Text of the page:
Perelman School of Medicine at the University of Pennsylvania


Department of Physiology
Administration Office and Labs

Clinical Research Building
Suite 700
415 Curie Boulevard
Philadelphia, PA 19104-6085
Phone:(215) 898-8725
Fax: (215) 573-2273

The Clinical Research Building, completed in 1989 represents the Venturi model for the laboratory as a loft-type space provided with regular illumination on the perimeter, with the upper story reserved for mechanical equipment as indicated by oversized grills. The walls are covered with a decorative tile that mimics the Penn Flemish-bond brickwork but with an additional mango-colored header inserted in the slightly oversized elements. The upper story is fronted with a University seal a full story high. The package is slick and taut, a sort of modern shingle-style surface that follows the office mode of the “Decorated Shed.”

Richards Medical Laboratory
3700 Hamilton Walk
Philadelphia, PA 19104

The Richards Medical Research Laboratories were conceived and constructed as a workplace for teams of biomedical researchers. It was designed by prominent architect and Penn faculty member Louis Kahn and completed in 1962. Richards was Kahn's first internationally acclaimed work. Architectural historians have hailed it as one of the most influential buildings constructed after World War II. The visual signature of Richards is the distinctive broken roofline of brick towers that rises between concrete piers. This design has been replicated not only on the Penn campus but also in many other structures throughout the world.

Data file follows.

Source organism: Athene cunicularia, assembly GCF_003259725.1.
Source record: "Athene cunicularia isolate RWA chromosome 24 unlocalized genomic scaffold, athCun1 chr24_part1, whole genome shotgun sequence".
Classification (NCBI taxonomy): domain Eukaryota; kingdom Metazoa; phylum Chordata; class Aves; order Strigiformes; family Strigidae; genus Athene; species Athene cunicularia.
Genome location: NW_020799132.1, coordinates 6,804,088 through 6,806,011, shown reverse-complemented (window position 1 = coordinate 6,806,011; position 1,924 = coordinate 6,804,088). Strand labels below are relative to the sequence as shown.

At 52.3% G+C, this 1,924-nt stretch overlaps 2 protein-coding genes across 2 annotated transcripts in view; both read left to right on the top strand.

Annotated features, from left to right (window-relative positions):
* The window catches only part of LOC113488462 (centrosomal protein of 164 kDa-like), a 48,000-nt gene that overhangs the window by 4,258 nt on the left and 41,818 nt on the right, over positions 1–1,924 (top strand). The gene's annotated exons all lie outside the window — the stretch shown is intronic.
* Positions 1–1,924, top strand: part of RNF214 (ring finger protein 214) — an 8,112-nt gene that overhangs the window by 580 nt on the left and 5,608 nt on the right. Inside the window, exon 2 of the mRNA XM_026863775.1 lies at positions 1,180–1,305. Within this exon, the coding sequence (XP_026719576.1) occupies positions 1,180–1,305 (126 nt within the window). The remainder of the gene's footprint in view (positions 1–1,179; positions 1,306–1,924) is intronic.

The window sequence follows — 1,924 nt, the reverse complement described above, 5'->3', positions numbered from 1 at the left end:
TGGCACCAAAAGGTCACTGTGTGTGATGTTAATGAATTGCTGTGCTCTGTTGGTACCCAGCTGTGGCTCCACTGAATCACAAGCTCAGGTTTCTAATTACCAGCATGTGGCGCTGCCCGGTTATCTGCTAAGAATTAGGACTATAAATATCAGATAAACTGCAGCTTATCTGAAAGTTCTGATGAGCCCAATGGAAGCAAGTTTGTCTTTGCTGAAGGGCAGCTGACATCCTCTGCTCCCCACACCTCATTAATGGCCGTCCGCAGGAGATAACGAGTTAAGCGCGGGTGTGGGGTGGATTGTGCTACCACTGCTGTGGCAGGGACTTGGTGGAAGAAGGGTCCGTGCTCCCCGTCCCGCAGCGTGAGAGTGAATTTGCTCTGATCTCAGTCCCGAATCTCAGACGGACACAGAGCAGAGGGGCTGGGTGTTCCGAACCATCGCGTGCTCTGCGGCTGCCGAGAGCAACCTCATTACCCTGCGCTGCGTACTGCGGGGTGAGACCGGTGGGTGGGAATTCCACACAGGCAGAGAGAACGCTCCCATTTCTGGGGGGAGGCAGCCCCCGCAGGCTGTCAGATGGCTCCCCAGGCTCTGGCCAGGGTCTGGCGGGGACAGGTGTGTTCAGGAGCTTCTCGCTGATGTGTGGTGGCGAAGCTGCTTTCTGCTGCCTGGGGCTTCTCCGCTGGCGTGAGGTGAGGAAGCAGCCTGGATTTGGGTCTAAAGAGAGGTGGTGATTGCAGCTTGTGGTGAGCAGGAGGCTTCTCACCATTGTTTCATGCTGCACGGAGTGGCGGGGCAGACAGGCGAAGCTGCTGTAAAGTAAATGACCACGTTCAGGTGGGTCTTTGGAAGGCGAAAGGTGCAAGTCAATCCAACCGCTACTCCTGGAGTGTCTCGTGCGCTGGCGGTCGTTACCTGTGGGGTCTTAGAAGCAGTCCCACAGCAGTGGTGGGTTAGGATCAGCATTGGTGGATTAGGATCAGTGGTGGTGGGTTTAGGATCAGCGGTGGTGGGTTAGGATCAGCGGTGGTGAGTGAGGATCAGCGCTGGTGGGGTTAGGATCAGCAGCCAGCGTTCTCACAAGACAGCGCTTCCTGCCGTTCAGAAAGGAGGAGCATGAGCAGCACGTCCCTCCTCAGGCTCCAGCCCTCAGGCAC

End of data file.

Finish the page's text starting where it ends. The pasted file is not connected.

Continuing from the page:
The building was named for Dr. Alfred N. Richards, a Professor of Pharmacology in the School of Medicine and the Vice President for Medical Affairs. Among Richards' most significant accomplishments was the introduction of techniques for large-scale production of penicillin during World War II.

Richards Laboratories is in the National Register's University of Pennsylvania's Historic District.

Its rough surfaces, dark colors, and irregular skyline and
plan broke decisively with the norms of modernism. Its
spaces (the stacks of small, studio-like labs) to meet the
specific needs of a client (workspaces for small, loosely
affiliated research teams) rejected the modernist
Commitment to universal solutions to generic problems.

-- David Brownlee, Professor of Art History, Compass